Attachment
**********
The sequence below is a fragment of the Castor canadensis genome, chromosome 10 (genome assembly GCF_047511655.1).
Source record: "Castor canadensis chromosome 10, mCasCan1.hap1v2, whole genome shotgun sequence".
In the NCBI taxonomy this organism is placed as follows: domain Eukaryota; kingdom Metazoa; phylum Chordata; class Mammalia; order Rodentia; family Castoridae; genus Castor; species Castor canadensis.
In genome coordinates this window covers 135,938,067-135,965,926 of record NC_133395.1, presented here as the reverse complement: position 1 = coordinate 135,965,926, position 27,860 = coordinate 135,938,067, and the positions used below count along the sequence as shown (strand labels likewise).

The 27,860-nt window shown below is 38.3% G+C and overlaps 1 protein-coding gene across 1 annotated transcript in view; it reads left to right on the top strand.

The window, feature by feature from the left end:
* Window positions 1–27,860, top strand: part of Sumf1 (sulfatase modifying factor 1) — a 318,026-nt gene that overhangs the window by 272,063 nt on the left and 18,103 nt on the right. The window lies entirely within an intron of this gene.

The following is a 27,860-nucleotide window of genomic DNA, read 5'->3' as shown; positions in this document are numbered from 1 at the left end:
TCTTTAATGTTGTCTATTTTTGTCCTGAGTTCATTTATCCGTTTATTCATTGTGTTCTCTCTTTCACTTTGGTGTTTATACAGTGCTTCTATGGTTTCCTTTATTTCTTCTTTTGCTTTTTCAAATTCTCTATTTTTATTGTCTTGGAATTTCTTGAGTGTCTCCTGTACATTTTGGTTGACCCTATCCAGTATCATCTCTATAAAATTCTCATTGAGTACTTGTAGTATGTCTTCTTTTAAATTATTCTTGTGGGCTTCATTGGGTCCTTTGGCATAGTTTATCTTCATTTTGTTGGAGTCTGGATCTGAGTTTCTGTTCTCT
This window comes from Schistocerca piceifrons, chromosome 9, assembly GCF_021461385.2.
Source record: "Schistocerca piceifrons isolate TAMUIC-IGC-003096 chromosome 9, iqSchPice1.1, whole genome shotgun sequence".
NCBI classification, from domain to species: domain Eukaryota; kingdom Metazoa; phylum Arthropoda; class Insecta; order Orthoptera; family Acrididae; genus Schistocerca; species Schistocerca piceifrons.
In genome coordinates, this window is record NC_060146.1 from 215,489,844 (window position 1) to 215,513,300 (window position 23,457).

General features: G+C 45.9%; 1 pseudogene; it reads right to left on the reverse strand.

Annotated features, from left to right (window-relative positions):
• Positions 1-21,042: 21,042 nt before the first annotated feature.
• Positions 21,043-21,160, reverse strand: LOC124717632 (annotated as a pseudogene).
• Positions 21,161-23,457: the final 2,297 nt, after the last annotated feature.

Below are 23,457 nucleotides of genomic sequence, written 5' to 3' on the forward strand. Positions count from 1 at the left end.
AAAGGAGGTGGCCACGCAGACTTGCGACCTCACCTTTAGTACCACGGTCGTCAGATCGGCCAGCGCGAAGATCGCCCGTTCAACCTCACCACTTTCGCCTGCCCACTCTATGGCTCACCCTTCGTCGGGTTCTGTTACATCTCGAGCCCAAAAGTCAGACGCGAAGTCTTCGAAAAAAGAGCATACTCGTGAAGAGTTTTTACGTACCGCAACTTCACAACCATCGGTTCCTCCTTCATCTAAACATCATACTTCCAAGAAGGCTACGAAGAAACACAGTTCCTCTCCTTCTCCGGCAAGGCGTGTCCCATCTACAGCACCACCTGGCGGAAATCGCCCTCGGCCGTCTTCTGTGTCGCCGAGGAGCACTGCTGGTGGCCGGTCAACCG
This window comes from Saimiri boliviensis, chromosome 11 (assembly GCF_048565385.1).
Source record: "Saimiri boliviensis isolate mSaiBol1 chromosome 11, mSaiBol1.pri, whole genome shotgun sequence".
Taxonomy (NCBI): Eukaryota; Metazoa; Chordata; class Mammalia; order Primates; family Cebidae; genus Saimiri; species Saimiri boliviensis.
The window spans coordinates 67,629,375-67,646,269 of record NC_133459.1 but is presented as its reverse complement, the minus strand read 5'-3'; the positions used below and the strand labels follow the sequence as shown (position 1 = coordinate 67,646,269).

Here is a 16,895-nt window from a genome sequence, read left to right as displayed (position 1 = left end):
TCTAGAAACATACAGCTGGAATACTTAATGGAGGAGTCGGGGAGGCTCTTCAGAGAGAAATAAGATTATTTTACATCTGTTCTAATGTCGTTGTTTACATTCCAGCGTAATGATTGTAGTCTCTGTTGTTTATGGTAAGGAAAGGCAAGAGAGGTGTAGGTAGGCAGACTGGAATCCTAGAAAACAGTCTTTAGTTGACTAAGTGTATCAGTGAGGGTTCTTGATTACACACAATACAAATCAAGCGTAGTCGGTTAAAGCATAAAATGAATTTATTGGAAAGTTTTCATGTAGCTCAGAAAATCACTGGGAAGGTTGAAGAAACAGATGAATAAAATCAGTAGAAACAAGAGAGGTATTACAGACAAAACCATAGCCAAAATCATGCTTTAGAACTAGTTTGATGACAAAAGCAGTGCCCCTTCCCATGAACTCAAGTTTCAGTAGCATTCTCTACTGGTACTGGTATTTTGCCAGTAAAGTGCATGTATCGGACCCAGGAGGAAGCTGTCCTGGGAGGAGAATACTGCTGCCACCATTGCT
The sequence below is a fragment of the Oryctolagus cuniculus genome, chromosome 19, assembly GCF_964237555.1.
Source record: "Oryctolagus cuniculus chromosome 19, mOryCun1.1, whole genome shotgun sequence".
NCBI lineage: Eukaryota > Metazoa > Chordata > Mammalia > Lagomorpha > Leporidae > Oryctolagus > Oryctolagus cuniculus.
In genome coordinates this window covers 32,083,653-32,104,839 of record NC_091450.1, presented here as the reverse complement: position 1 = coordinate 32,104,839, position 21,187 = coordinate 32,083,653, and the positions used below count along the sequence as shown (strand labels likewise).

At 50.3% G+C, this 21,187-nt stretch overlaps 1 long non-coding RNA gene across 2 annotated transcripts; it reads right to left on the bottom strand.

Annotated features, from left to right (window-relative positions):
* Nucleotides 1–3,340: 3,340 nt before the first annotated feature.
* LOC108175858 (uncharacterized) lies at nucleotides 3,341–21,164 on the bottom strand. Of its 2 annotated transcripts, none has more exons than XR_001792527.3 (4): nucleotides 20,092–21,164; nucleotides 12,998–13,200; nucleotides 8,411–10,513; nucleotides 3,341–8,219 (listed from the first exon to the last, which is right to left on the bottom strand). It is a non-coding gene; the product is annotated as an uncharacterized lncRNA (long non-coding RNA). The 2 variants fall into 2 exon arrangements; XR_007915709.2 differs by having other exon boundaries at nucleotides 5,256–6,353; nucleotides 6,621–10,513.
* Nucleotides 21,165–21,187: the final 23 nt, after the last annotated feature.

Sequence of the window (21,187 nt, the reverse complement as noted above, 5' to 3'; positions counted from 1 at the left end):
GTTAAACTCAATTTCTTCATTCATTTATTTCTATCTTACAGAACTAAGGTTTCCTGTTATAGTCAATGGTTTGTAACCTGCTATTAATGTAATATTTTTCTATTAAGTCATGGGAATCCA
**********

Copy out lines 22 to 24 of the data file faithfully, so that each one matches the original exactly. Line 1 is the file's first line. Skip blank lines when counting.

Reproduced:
Source record: "Saimiri boliviensis isolate mSaiBol1 chromosome 11, mSaiBol1.pri, whole genome shotgun sequence".
Taxonomy (NCBI): Eukaryota; Metazoa; Chordata; class Mammalia; order Primates; family Cebidae; genus Saimiri; species Saimiri boliviensis.
The window spans coordinates 67,629,375-67,646,269 of record NC_133459.1 but is presented as its reverse complement, the minus strand read 5'-3'; the positions used below and the strand labels follow the sequence as shown (position 1 = coordinate 67,646,269).